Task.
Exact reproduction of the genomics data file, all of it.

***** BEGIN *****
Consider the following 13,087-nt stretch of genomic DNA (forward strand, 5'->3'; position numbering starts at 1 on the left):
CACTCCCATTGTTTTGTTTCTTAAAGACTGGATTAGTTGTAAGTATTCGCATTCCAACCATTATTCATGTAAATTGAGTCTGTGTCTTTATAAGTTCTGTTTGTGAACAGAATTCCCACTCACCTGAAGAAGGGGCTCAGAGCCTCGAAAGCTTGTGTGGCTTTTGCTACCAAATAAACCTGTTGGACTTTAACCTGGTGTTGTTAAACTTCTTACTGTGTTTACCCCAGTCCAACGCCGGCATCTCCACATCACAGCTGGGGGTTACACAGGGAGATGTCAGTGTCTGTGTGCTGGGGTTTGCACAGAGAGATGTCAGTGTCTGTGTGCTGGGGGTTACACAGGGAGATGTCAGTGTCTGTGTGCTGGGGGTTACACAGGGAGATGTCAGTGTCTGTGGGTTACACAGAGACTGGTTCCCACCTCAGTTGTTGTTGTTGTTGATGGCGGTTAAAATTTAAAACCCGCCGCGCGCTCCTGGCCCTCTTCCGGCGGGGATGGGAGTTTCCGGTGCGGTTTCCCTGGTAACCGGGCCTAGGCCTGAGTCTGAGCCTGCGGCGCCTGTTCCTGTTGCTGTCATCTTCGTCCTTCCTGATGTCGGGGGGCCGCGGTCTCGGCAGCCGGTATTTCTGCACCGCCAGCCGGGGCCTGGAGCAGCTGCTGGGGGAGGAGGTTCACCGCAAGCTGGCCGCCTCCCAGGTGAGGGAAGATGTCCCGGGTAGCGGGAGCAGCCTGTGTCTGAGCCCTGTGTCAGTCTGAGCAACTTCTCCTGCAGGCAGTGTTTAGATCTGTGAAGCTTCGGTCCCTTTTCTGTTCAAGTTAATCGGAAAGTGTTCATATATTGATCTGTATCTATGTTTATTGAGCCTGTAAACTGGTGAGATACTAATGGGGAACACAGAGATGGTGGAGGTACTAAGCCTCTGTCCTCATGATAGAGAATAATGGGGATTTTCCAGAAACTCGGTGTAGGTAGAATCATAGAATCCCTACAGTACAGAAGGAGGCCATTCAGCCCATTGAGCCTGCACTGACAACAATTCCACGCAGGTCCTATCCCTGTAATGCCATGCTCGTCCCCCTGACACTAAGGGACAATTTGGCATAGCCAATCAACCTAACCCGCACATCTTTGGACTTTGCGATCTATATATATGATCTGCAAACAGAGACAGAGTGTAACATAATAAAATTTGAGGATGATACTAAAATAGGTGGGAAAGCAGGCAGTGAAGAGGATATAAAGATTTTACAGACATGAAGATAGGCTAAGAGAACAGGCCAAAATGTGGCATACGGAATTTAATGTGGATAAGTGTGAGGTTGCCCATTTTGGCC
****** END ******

Consider the following 13,087-nt stretch of genomic DNA (forward strand, 5'->3'; position numbering starts at 1 on the left):
CACTCCCATTGTTTTGTTTCTTAAAGACTGGATTAGTTGTAAGTATTCGCATTCCAACCATTATTCATGTAAATTGAGTCTGTGTCTTTATAAGTTCTGTTTGTGAACAGAATTCCCACTCACCTGAAGAAGGGGCTCAGAGCCTCGAAAGCTTGTGTGGCTTTTGCTACCAAATAAACCTGTTGGACTTTAACCTGGTGTTGTTAAACTTCTTACTGTGTTTACCCCAGTCCAACGCCGGCATCTCCACATCACAGCTGGGGGTTACACAGGGAGATGTCAGTGTCTGTGTGCTGGGGTTTGCACAGAGAGATGTCAGTGTCTGTGTGCTGGGGGTTACACAGGGAGATGTCAGTGTCTGTGTGCTGGGGGTTACACAGGGAGATGTCAGTGTCTGTGGGTTACACAGAGACTGGTTCCCACCTCAGTTGTTGTTGTTGTTGATGGCGGTTAAAATTTAAAACCCGCCGCGCGCTCCTGGCCCTCTTCCGGCGGGGATGGGAGTTTCCGGTGCGGTTTCCCTGGTAACCGGGCCTAGGCCTGAGTCTGAGCCTGCGGCGCCTGTTCCTGTTGCTGTCATCTTCGTCCTTCCTGATGTCGGGGGGCCGCGGTCTCGGCAGCCGGTATTTCTGCACCGCCAGCCGGGGCCTGGAGCAGCTGCTGGGGGAGGAGGTTCACCGCAAGCTGGCCGCCTCCCAGGTGAGGGAAGATGTCCCGGGTAGCGGGAGCAGCCTGTGTCTGAGCCCTGTGTCAGTCTGAGCAACTTCTCCTGCAGGCAGTGTTTAGATCTGTGAAGCTTCGGTCCCTTTTCTGTTCAAGTTAATCGGAAAGTGTTCATATATTGATCTGTATCTATGTTTATTGAGCCTGTAAACTGGTGAGATACTAATGGGGAACACAGAGATGGTGGAGGTACTAAGCCTCTGTCCTCATGATAGAGAATAATGGGGATTTTCCAGAAACTCGGTGTAGGTAGAATCATAGAATCCCTACAGTACAGAAGGAGGCCATTCAGCCCATTGAGCCTGCACTGACAACAATTCCACGCAGGTCCTATCCCTGTAATGCCATGCTCGTCCCCCTGACACTAAGGGACAATTTGGCATAGCCAATCAACCTAACCCGCACATCTTTGGACTTTGCGATCTATATATATGATCTGCAAACAGAGACAGAGTGTAACATAATAAAATTTGAGGATGATACTAAAATAGGTGGGAAAGCAGGCAGTGAAGAGGATATAAAGATTTTACAGACATGAAGATAGGCTAAGAGAACAGGCCAAAATGTGGCATACGGAATTTAATGTGGATAAGTGTGAGGTTGCCCATTTTGGCC